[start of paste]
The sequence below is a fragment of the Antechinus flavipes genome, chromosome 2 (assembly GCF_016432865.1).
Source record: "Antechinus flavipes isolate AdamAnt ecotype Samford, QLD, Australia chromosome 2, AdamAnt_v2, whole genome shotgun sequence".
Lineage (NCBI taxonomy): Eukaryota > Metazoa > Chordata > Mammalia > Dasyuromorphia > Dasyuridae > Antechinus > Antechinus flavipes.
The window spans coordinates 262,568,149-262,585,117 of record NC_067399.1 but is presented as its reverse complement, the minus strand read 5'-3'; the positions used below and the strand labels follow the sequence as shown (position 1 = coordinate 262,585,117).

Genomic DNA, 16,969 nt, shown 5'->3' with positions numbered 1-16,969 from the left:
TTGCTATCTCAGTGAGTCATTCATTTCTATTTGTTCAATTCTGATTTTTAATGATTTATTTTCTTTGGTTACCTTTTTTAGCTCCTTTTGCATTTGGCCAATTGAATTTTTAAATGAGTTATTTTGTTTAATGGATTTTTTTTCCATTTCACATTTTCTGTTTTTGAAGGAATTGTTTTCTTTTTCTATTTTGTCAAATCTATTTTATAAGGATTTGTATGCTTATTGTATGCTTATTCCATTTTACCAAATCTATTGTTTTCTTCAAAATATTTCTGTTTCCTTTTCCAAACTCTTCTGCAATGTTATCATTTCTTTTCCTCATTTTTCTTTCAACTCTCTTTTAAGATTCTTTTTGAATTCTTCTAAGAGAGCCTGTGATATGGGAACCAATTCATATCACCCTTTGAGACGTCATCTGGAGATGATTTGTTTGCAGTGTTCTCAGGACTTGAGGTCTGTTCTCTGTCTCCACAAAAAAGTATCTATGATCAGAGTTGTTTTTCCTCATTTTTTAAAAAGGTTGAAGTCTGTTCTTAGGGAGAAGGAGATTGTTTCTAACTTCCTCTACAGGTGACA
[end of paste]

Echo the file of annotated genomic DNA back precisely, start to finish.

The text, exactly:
The sequence below is a fragment of the Antechinus flavipes genome, chromosome 2 (assembly GCF_016432865.1).
Source record: "Antechinus flavipes isolate AdamAnt ecotype Samford, QLD, Australia chromosome 2, AdamAnt_v2, whole genome shotgun sequence".
Lineage (NCBI taxonomy): Eukaryota > Metazoa > Chordata > Mammalia > Dasyuromorphia > Dasyuridae > Antechinus > Antechinus flavipes.
The window spans coordinates 262,568,149-262,585,117 of record NC_067399.1 but is presented as its reverse complement, the minus strand read 5'-3'; the positions used below and the strand labels follow the sequence as shown (position 1 = coordinate 262,585,117).

Genomic DNA, 16,969 nt, shown 5'->3' with positions numbered 1-16,969 from the left:
TTGCTATCTCAGTGAGTCATTCATTTCTATTTGTTCAATTCTGATTTTTAATGATTTATTTTCTTTGGTTACCTTTTTTAGCTCCTTTTGCATTTGGCCAATTGAATTTTTAAATGAGTTATTTTGTTTAATGGATTTTTTTTCCATTTCACATTTTCTGTTTTTGAAGGAATTGTTTTCTTTTTCTATTTTGTCAAATCTATTTTATAAGGATTTGTATGCTTATTGTATGCTTATTCCATTTTACCAAATCTATTGTTTTCTTCAAAATATTTCTGTTTCCTTTTCCAAACTCTTCTGCAATGTTATCATTTCTTTTCCTCATTTTTCTTTCAACTCTCTTTTAAGATTCTTTTTGAATTCTTCTAAGAGAGCCTGTGATATGGGAACCAATTCATATCACCCTTTGAGACGTCATCTGGAGATGATTTGTTTGCAGTGTTCTCAGGACTTGAGGTCTGTTCTCTGTCTCCACAAAAAAGTATCTATGATCAGAGTTGTTTTTCCTCATTTTTTAAAAAGGTTGAAGTCTGTTCTTAGGGAGAAGGAGATTGTTTCTAACTTCCTCTACAGGTGACA